Emme, the first plus-size supermodel, is one of the most iconic women in fashion history. But to many women who grew up seeing her in magazines (or on shows like Fashion Emergency), she was even more. Emme projected an image of unshakeable confidence and poise. As a non-skinny woman in a sea of ‘90s, Kate Moss-style thinness, she seemed unbothered by being “different.” More than that, she seemed to relish her size and shape. But as I learned from her piece below, the truth behind that glowing confidence is a complicated one. In this letter to her younger self, she tells a story many of us will recognize. (And if you’re someone who needs support for an eating disorder, please call the National Eating Disorders Association Helpline at 1-800-931-2237.) I am thrilled, honored, and thankful to share it on The Anti-Diet Project. — KM
This is a letter is a long time coming. It nags at me every day, when I chat with my 15-year-old daughter. I watch her sorting out the business of becoming a woman, absorbing the world’s messages about what that means, looking at herself through the lens of media, celebrity, and yes, her mother, too, and wondering to herself how she measures up. I want, so badly, to find the words to free her from all that comparison and worry, because I know that struggle all too well.
And then I think of you, my teenaged self, lying on your bedroom floor, tearfully wrenching yourself into a pair of Calvin Klein jeans — the ones from that Brooke Shields ad — willing them to fit and knowing they never will. Because you are not Brooke Shields. And the sooner you know that, the sooner your life as Emme will begin. What magic words could I say to convince you to get up off the floor?
Things weren’t easy in that house, I know. Your mother always on a diet, and your stepfather, obsessed with controlling his weight — and yours. In his disordered eating, he was struggling with the wounds of his own childhood, inflicting his suffering on those around him too. That’s how it works with bullies. They’ve been hurt, so they hurt others. But how could you know that then? All you knew was that, in the eyes of those who should have loved you unconditionally, your body was unacceptable.
At school, things were different. There, your body wasn’t “fat,” but strong and capable. You were an athlete, excelling at sports. You became a star rower and eventually would go to Syracuse University on a full athletic scholarship. Even then, you could not see your body for the incredible asset it was.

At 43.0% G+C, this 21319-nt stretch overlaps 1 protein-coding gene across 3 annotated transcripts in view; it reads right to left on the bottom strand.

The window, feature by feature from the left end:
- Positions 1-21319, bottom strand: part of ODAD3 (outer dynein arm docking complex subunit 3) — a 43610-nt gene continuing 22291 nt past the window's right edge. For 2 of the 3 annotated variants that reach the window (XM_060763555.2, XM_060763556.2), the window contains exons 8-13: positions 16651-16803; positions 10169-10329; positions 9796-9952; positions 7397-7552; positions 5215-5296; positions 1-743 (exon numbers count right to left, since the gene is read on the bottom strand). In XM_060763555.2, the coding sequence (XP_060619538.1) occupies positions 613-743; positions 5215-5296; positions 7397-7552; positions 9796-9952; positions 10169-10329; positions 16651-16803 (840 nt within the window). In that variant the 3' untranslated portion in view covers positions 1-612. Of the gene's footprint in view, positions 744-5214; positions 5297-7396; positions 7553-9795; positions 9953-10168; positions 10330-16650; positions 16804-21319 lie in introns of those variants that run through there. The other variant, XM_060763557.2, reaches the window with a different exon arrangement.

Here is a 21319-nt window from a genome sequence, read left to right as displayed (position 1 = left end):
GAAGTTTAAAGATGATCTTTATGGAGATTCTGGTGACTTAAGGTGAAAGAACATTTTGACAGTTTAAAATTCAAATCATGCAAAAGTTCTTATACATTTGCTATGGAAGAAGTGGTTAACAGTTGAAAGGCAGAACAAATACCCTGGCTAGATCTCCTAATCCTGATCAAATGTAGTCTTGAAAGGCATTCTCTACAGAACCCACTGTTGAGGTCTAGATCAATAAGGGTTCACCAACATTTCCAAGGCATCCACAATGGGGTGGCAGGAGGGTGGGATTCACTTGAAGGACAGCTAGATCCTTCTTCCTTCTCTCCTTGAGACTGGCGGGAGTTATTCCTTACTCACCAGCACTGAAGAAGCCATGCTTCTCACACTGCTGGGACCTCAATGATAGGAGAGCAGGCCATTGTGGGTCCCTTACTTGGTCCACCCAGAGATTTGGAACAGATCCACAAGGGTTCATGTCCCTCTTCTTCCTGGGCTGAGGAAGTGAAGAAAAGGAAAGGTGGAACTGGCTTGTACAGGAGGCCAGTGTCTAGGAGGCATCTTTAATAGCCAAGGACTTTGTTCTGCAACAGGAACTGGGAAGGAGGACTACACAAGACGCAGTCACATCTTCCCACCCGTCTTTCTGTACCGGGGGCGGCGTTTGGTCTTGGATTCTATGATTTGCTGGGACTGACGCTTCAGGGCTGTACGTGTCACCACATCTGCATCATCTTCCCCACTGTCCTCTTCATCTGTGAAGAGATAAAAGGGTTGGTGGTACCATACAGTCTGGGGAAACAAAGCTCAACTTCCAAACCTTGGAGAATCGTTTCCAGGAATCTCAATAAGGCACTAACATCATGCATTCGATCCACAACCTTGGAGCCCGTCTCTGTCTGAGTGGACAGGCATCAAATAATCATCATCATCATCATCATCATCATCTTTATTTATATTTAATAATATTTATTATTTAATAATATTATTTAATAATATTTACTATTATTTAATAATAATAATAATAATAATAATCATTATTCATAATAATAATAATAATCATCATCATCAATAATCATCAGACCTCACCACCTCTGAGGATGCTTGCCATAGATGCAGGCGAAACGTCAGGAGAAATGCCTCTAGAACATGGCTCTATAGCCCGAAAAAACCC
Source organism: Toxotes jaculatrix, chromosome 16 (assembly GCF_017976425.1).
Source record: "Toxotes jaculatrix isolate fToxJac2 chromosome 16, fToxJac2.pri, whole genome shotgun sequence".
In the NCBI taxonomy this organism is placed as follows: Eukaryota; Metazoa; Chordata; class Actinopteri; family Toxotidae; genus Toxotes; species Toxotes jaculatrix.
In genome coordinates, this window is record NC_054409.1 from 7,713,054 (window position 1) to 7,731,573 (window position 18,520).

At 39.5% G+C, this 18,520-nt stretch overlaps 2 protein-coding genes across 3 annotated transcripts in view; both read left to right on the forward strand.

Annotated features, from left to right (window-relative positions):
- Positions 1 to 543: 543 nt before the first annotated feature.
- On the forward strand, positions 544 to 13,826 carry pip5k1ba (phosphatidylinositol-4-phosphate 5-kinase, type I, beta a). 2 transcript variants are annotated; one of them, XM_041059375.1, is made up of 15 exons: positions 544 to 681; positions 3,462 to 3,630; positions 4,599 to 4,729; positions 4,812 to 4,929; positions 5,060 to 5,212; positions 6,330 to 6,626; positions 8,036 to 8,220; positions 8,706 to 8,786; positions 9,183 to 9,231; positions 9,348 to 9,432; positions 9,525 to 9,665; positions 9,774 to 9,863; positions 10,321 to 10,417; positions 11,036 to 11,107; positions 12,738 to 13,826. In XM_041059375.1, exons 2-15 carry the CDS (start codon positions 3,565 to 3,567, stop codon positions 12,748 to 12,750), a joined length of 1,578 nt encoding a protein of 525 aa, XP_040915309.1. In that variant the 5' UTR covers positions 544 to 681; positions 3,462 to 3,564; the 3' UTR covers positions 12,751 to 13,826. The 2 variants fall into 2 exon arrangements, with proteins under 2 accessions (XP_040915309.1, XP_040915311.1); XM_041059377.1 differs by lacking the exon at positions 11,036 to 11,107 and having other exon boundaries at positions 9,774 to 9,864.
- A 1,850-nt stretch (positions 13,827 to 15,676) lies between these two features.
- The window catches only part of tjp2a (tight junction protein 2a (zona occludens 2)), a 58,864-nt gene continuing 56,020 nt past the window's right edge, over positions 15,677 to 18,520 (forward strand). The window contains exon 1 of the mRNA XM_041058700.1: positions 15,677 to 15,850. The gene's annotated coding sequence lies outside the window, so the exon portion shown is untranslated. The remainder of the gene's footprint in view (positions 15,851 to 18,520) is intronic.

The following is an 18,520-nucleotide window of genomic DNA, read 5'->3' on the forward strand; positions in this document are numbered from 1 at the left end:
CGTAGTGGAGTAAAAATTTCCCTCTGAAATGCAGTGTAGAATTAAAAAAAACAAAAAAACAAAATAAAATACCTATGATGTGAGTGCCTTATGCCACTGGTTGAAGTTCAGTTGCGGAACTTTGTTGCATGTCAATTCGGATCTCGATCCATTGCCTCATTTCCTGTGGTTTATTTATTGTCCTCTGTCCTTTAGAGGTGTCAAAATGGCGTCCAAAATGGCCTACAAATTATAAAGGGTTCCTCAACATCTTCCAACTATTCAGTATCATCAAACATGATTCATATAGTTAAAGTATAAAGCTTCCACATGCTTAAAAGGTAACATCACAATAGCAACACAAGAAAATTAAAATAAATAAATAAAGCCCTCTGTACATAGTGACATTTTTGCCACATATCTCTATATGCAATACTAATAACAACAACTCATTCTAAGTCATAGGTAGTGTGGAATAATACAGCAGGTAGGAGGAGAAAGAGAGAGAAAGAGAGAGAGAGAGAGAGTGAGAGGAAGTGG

And no one else could see the truth either. Your coaches applauded your strength and ability, urging you to hone it — but inside you still carried those lessons learned at home. You didn’t want to be stronger; you wanted to be small. You guzzled diet soda and carefully calculated the calories of each meal, then went to practice to burn them off. Everyone praised your athletic aptitude, but really, that athleticism was the perfect mask for disordered eating.
Back then, though, people didn’t talk much about eating disorders — especially not when it came to girls who looked like you. (Years later, shortly after you begin modeling, you will take your first big paycheck and go straight to therapy. “You look perfectly fine,” your therapist will say. “Next!”)
Still, you will begin to understand that you need help. Even as you step into the world of plus-size modeling, where your body will be praised and championed — and where no one will tell you to lose weight — you will know you need help. Eventually, you’ll find the right therapist and begin to mend those wide-open wounds inflicted all the way back in your parents’ house. At last, you’ll grow into the woman I am today: a creator, a mother, an author, a speaker, and a fighter on behalf of girls just like you.
If I had the chance to knock on your bedroom door that day, and find you there, wrestling with a pair of too-small jeans, here is what I would say: It’s the jeans that don’t fit — not you. You are going to do such magnificent things with this body of yours. You’re going to use it to make love. You are going to give birth with it. It’s going to help you build a career. These are the arms with which you will hug people, the middle your children will run to and wrap their own arms around. This body is the vehicle that will carry you through the rest of the beautiful, astonishing life ahead of you. So, please, stop fighting it.
This is my earnest plea to you, and to every young person out there — because you are certainly not the only teenager lying on the floor, wishing they were different. If others aren’t giving you the respect and love you deserve, give it to yourself. Demand it. Know that all those bullies and critics are dealing with their own pain. So let them deal with it; don’t absorb other people’s problems.
And don’t try to fit yourself into someone else’s mold either. If the jeans don’t fit, don’t wear them. Find the clothes that fit your body and the life that fits you. Speak up for yourself and soon enough, those bullying voices will fade away, and you’ll find yourself surrounded by people who do treat you with respect and love, and so much more. But you have to do it for yourself first.
I wish you didn’t have to fight this battle. I wish nobody did. But I know you have it in you. So, get up off the floor, girl. Start now, the sooner the better. Look in the mirror and tell yourself, “This is who I am. Take it or leave it.” Then get out there, and tell the world.
Emme is a TV personality, model, spokesperson, activist, and author. Her most recent book is Chicken Soup For The Soul: Curvy and Confident: 101 Stories of Loving Yourself and Your Body. Get more from Emme on her website, EmmeStyle.com, and find her on Twitter, Instagram, and Facebook at @supermodelemme.